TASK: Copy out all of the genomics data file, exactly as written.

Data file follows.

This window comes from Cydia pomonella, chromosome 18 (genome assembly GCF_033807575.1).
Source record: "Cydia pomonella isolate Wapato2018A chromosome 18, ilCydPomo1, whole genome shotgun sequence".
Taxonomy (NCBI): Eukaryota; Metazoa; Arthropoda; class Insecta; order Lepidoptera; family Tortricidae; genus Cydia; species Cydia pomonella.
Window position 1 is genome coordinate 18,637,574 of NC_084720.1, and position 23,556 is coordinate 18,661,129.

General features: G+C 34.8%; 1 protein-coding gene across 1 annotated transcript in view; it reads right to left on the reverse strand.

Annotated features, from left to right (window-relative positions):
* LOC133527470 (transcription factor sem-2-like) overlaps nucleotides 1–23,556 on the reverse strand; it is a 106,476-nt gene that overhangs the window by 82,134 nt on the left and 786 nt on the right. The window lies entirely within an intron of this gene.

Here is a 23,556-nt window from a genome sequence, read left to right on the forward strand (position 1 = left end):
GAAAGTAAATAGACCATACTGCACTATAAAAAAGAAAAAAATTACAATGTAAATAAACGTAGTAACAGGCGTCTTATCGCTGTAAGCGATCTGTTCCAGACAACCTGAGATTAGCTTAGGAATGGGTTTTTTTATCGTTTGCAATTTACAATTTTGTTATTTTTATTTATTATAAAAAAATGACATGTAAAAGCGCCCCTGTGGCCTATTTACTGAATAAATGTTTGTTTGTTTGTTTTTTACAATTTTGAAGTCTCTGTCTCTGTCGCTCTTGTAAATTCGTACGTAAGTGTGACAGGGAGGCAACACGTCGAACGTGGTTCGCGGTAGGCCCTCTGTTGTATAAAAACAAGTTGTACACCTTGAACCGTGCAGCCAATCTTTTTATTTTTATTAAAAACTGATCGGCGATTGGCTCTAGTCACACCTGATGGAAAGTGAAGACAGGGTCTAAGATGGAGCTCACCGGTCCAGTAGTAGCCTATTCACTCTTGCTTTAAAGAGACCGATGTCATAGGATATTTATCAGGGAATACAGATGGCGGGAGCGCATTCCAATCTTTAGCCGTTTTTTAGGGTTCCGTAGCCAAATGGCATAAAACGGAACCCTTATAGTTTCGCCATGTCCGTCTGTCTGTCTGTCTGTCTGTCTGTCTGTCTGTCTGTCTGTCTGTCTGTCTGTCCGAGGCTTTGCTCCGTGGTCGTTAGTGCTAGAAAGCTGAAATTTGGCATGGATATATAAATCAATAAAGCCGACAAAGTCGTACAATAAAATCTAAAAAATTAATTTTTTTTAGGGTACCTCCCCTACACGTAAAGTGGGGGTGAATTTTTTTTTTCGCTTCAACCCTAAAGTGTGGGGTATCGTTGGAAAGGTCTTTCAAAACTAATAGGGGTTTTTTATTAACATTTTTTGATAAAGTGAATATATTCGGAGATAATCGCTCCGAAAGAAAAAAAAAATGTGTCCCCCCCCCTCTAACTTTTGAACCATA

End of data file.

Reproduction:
This window comes from Cydia pomonella, chromosome 18 (genome assembly GCF_033807575.1).
Source record: "Cydia pomonella isolate Wapato2018A chromosome 18, ilCydPomo1, whole genome shotgun sequence".
Taxonomy (NCBI): Eukaryota; Metazoa; Arthropoda; class Insecta; order Lepidoptera; family Tortricidae; genus Cydia; species Cydia pomonella.
Window position 1 is genome coordinate 18,637,574 of NC_084720.1, and position 23,556 is coordinate 18,661,129.

General features: G+C 34.8%; 1 protein-coding gene across 1 annotated transcript in view; it reads right to left on the reverse strand.

Annotated features, from left to right (window-relative positions):
* LOC133527470 (transcription factor sem-2-like) overlaps nucleotides 1–23,556 on the reverse strand; it is a 106,476-nt gene that overhangs the window by 82,134 nt on the left and 786 nt on the right. The window lies entirely within an intron of this gene.

Here is a 23,556-nt window from a genome sequence, read left to right on the forward strand (position 1 = left end):
GAAAGTAAATAGACCATACTGCACTATAAAAAAGAAAAAAATTACAATGTAAATAAACGTAGTAACAGGCGTCTTATCGCTGTAAGCGATCTGTTCCAGACAACCTGAGATTAGCTTAGGAATGGGTTTTTTTATCGTTTGCAATTTACAATTTTGTTATTTTTATTTATTATAAAAAAATGACATGTAAAAGCGCCCCTGTGGCCTATTTACTGAATAAATGTTTGTTTGTTTGTTTTTTACAATTTTGAAGTCTCTGTCTCTGTCGCTCTTGTAAATTCGTACGTAAGTGTGACAGGGAGGCAACACGTCGAACGTGGTTCGCGGTAGGCCCTCTGTTGTATAAAAACAAGTTGTACACCTTGAACCGTGCAGCCAATCTTTTTATTTTTATTAAAAACTGATCGGCGATTGGCTCTAGTCACACCTGATGGAAAGTGAAGACAGGGTCTAAGATGGAGCTCACCGGTCCAGTAGTAGCCTATTCACTCTTGCTTTAAAGAGACCGATGTCATAGGATATTTATCAGGGAATACAGATGGCGGGAGCGCATTCCAATCTTTAGCCGTTTTTTAGGGTTCCGTAGCCAAATGGCATAAAACGGAACCCTTATAGTTTCGCCATGTCCGTCTGTCTGTCTGTCTGTCTGTCTGTCTGTCTGTCTGTCTGTCTGTCTGTCTGTCCGAGGCTTTGCTCCGTGGTCGTTAGTGCTAGAAAGCTGAAATTTGGCATGGATATATAAATCAATAAAGCCGACAAAGTCGTACAATAAAATCTAAAAAATTAATTTTTTTTAGGGTACCTCCCCTACACGTAAAGTGGGGGTGAATTTTTTTTTTCGCTTCAACCCTAAAGTGTGGGGTATCGTTGGAAAGGTCTTTCAAAACTAATAGGGGTTTTTTATTAACATTTTTTGATAAAGTGAATATATTCGGAGATAATCGCTCCGAAAGAAAAAAAAAATGTGTCCCCCCCCCTCTAACTTTTGAACCATA